New Aberdeen study highlights substantial long term reductions in field investment and production of

New Aberdeen study highlights substantial long term reductions in field investment and production of

A new study entitled The Effects of Budget 2011 on Activity in the UK Continental Shelf by Professor Alex Kemp and Linda Stephen of the University of Aberdeen published today highlights the substantial long term reductions in field investment and oil/gas production which will result from the increased tax rates announced in Budget 2011.

The rates were increased from 75% to 81% on the older, mature fields subject to Petroleum Revenue Tax (PRT) and from 50% to 62% on fields not subject PRT. 

The study examined the economic effects of these increases on fields and projects which could be developed over the next 30 years as well as on existing sanctioned fields. 

There are currently well over 350 undeveloped discoveries in the UKCS and very many potential incremental projects.  These fields/projects cover a very wide range in terms of expected profitability.  A range of oil/gas prices likely to reflect those used for long term investment by petroleum companies and financing institutions was employed, namely (1) $50 per barrel and 30 pence per therm, (2) $70 and 50 pence, and (3) $90 and 70 pence. 

These are all in real terms and so increase yearly with general inflation.  A threshold investment return reflecting the likely cost of capital was employed.  The study highlights the effects on oil/gas production, field investment and other (field) expenditures, and tax revenues.

The results covering the whole period 2011-2041 and compared to pre-Budget 2011 terms are summarised as follows for the 3 price scenarios:

(a)  $50, 30 pence case:

(i)    Number of new field/project developments are reduced by 123 (36%) compared to pre-budget estimates.

(ii)   Total oil/gas production is reduced by 2.7 billion barrels of oil equivalent or a reduction of 24.4% of that expected before Budget 2011.

(iii)   Field investment is reduced by £19.2 billion.

(iv)   Total field expenditures are reduced by £34.9 billion.

(v)    Total tax revenues are reduced by £12.7 billion.

 

(b)$70, 50 pence case:

(i)    Number of new field/project developments are reduced by 62 (9%) compared to pre-budget 3stimates.

(ii)    Total oil/gas production is reduced by 1.7 billion barrels of oil equivalent or a reduction of 9.7% of that expected before Budget 2011.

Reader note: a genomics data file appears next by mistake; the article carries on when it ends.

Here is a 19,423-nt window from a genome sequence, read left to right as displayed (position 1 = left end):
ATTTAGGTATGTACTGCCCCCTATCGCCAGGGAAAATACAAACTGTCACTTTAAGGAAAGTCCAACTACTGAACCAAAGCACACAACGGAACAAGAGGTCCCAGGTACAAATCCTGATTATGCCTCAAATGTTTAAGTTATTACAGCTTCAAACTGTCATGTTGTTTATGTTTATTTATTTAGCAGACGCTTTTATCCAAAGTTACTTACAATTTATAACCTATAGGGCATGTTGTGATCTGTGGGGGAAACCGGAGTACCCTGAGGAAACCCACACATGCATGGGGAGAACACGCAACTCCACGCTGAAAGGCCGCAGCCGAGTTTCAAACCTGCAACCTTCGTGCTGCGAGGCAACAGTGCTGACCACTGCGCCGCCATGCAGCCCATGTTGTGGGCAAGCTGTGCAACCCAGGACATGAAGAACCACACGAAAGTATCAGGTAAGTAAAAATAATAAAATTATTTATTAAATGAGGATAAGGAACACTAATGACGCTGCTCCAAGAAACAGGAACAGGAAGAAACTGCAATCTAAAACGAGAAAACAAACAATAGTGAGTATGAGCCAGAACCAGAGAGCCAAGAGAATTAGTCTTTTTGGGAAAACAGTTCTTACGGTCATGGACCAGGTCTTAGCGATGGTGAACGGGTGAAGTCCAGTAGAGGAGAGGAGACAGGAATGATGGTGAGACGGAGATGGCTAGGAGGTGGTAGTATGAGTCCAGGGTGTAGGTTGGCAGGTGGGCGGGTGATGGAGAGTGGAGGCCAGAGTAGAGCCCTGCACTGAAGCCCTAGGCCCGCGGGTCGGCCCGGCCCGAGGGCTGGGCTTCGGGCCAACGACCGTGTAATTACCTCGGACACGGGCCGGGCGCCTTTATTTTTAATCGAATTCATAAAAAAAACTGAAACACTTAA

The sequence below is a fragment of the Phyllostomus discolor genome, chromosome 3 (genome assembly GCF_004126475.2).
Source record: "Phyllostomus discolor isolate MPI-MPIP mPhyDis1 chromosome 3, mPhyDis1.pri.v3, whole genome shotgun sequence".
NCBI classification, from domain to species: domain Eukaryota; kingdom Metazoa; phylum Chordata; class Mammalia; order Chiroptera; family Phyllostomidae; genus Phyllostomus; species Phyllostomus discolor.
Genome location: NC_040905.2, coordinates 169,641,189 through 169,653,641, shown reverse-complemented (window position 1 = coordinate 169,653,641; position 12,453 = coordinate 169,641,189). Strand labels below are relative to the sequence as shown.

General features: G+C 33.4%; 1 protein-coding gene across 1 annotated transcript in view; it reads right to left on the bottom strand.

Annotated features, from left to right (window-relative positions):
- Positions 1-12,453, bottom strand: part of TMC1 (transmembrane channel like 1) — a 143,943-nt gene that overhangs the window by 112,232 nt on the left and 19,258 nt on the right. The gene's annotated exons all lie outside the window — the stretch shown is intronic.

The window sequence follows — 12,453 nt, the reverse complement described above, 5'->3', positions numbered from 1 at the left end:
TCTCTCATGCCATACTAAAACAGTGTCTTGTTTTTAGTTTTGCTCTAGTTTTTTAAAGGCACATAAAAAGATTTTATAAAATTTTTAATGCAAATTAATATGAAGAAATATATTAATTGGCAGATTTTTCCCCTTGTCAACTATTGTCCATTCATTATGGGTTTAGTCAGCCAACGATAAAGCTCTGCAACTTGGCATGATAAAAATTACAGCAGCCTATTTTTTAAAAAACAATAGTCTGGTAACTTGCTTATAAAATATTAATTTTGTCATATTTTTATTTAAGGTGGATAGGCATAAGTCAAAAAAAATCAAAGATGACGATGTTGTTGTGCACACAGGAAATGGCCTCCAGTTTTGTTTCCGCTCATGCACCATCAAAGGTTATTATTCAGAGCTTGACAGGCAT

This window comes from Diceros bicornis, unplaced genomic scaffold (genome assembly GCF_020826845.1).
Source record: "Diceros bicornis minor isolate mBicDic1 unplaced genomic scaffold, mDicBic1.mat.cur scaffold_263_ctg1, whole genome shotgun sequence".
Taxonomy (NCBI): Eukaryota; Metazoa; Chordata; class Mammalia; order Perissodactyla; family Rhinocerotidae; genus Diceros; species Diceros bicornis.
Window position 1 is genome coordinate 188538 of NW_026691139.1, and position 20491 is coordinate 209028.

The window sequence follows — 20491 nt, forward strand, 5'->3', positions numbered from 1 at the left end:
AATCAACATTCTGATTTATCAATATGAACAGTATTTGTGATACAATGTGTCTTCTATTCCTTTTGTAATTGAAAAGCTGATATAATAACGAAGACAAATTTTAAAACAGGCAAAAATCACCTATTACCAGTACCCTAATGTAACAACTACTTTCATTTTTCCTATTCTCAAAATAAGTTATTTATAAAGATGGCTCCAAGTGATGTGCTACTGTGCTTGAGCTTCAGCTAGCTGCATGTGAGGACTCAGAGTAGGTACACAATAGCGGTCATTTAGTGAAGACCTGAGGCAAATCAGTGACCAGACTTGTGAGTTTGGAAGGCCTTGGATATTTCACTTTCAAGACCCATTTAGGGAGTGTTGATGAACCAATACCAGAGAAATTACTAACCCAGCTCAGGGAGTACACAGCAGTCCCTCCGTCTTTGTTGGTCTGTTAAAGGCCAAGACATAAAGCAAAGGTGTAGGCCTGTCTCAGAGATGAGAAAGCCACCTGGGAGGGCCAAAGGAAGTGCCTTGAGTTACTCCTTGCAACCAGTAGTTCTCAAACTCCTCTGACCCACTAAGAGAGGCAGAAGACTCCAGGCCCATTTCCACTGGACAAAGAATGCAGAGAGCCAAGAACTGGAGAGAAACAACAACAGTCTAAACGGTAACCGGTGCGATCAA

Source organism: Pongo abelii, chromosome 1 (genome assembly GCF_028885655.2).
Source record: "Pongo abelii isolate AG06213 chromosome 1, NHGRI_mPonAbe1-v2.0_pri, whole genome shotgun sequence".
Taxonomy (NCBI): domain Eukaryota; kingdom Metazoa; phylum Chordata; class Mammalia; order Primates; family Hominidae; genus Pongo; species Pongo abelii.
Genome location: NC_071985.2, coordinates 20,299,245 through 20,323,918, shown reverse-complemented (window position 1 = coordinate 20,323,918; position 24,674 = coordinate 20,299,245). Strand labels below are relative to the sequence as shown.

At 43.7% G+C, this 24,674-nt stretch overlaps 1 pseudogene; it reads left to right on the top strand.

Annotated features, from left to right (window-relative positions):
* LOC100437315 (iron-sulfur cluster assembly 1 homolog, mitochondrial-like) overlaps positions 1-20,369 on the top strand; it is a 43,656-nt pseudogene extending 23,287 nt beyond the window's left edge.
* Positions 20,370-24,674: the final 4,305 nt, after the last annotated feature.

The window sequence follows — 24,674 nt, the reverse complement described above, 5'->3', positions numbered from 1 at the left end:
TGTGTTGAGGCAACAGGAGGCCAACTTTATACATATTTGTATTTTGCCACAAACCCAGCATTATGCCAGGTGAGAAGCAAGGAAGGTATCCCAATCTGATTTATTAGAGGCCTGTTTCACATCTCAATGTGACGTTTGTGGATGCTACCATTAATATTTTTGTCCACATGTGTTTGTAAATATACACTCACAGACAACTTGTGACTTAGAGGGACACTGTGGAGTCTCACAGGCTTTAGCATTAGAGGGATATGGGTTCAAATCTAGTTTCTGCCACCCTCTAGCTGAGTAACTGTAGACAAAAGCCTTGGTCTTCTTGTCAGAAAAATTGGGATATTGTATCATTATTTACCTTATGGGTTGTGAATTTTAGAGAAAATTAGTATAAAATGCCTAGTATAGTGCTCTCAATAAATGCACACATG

(iii)    Field investment is reduced by £19.5 billion.

(iv)    Total field expenditures are reduced by £33.2 billion.

(v)     Total tax revenues are increased by £23.2 billion.

 

(c)  $90, 70 pence case:

(i)    Number of new field/project developments are reduced by 79 (7.7%) compared to pre-budget estimates.

(ii)   Total oil/gas production is reduced by 2.25 billion barrels of oil equivalent or a reduction of 9.5% of that expected before Budget 2011.

(iii)   Field investment is reduced by £29.1 billion.

(iv)    Total field expenditures are reduced by £52.2 billion.

(v)     Total tax revenues are increased by £51.6 billion.

These changes are clearly substantial and will inhibit the attainment of maximum economic recovery from the UKCS. 

There will be other effects.  The reductions in post-tax returns from field investments will (1) reduce incentives to pursue exploration prospects and (2) reduce the ability of the industry to finance exploration and development projects.

The root of the problem comes from the structure of the tax system.  It is essentially flat-rate or proportional (except when field allowances apply).  When the flat-rate tax is raised substantially marginal projects can readily become uneconomic.  The solution is to have a progressive tax structure with a return allowance whereby the percentage liability to the Supplementary Charge for new fields and PRT-paying fields is automatically reduced on fields of low profitability and increased when profitability increases.

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